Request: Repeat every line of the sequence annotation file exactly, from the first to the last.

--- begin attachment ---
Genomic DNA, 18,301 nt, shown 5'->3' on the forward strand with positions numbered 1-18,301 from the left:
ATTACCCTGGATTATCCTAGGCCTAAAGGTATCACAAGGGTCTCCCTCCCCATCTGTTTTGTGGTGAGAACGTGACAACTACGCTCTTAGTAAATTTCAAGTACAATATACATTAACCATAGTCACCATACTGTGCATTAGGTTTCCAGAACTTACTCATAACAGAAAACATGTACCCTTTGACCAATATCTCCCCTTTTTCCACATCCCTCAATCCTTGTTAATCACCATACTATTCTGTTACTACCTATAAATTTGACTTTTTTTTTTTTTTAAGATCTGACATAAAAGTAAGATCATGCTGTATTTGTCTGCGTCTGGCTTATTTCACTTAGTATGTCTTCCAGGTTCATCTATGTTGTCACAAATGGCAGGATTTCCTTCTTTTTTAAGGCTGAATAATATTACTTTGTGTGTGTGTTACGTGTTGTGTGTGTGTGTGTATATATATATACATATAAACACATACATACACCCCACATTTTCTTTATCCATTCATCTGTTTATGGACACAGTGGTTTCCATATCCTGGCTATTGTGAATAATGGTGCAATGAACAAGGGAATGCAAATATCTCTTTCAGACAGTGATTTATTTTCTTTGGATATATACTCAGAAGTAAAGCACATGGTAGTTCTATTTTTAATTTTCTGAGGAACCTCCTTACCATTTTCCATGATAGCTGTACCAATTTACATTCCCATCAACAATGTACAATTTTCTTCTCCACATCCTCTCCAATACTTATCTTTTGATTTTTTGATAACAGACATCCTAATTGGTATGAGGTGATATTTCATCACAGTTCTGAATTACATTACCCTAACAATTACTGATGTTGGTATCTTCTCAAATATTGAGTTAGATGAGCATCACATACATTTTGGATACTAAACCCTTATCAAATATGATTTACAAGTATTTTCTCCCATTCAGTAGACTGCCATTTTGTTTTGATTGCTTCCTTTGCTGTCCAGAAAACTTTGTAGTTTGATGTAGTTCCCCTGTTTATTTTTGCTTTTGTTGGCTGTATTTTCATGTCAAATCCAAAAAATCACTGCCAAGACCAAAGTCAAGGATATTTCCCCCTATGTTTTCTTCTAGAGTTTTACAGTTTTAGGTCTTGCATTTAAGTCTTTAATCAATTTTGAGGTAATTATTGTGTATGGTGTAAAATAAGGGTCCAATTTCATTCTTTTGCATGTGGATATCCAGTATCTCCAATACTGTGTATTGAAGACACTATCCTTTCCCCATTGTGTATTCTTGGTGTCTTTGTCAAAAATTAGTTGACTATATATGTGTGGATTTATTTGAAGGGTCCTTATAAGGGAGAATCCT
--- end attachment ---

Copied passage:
Genomic DNA, 18,301 nt, shown 5'->3' on the forward strand with positions numbered 1-18,301 from the left:
ATTACCCTGGATTATCCTAGGCCTAAAGGTATCACAAGGGTCTCCCTCCCCATCTGTTTTGTGGTGAGAACGTGACAACTACGCTCTTAGTAAATTTCAAGTACAATATACATTAACCATAGTCACCATACTGTGCATTAGGTTTCCAGAACTTACTCATAACAGAAAACATGTACCCTTTGACCAATATCTCCCCTTTTTCCACATCCCTCAATCCTTGTTAATCACCATACTATTCTGTTACTACCTATAAATTTGACTTTTTTTTTTTTTTAAGATCTGACATAAAAGTAAGATCATGCTGTATTTGTCTGCGTCTGGCTTATTTCACTTAGTATGTCTTCCAGGTTCATCTATGTTGTCACAAATGGCAGGATTTCCTTCTTTTTTAAGGCTGAATAATATTACTTTGTGTGTGTGTTACGTGTTGTGTGTGTGTGTGTATATATATATACATATAAACACATACATACACCCCACATTTTCTTTATCCATTCATCTGTTTATGGACACAGTGGTTTCCATATCCTGGCTATTGTGAATAATGGTGCAATGAACAAGGGAATGCAAATATCTCTTTCAGACAGTGATTTATTTTCTTTGGATATATACTCAGAAGTAAAGCACATGGTAGTTCTATTTTTAATTTTCTGAGGAACCTCCTTACCATTTTCCATGATAGCTGTACCAATTTACATTCCCATCAACAATGTACAATTTTCTTCTCCACATCCTCTCCAATACTTATCTTTTGATTTTTTGATAACAGACATCCTAATTGGTATGAGGTGATATTTCATCACAGTTCTGAATTACATTACCCTAACAATTACTGATGTTGGTATCTTCTCAAATATTGAGTTAGATGAGCATCACATACATTTTGGATACTAAACCCTTATCAAATATGATTTACAAGTATTTTCTCCCATTCAGTAGACTGCCATTTTGTTTTGATTGCTTCCTTTGCTGTCCAGAAAACTTTGTAGTTTGATGTAGTTCCCCTGTTTATTTTTGCTTTTGTTGGCTGTATTTTCATGTCAAATCCAAAAAATCACTGCCAAGACCAAAGTCAAGGATATTTCCCCCTATGTTTTCTTCTAGAGTTTTACAGTTTTAGGTCTTGCATTTAAGTCTTTAATCAATTTTGAGGTAATTATTGTGTATGGTGTAAAATAAGGGTCCAATTTCATTCTTTTGCATGTGGATATCCAGTATCTCCAATACTGTGTATTGAAGACACTATCCTTTCCCCATTGTGTATTCTTGGTGTCTTTGTCAAAAATTAGTTGACTATATATGTGTGGATTTATTTGAAGGGTCCTTATAAGGGAGAATCCT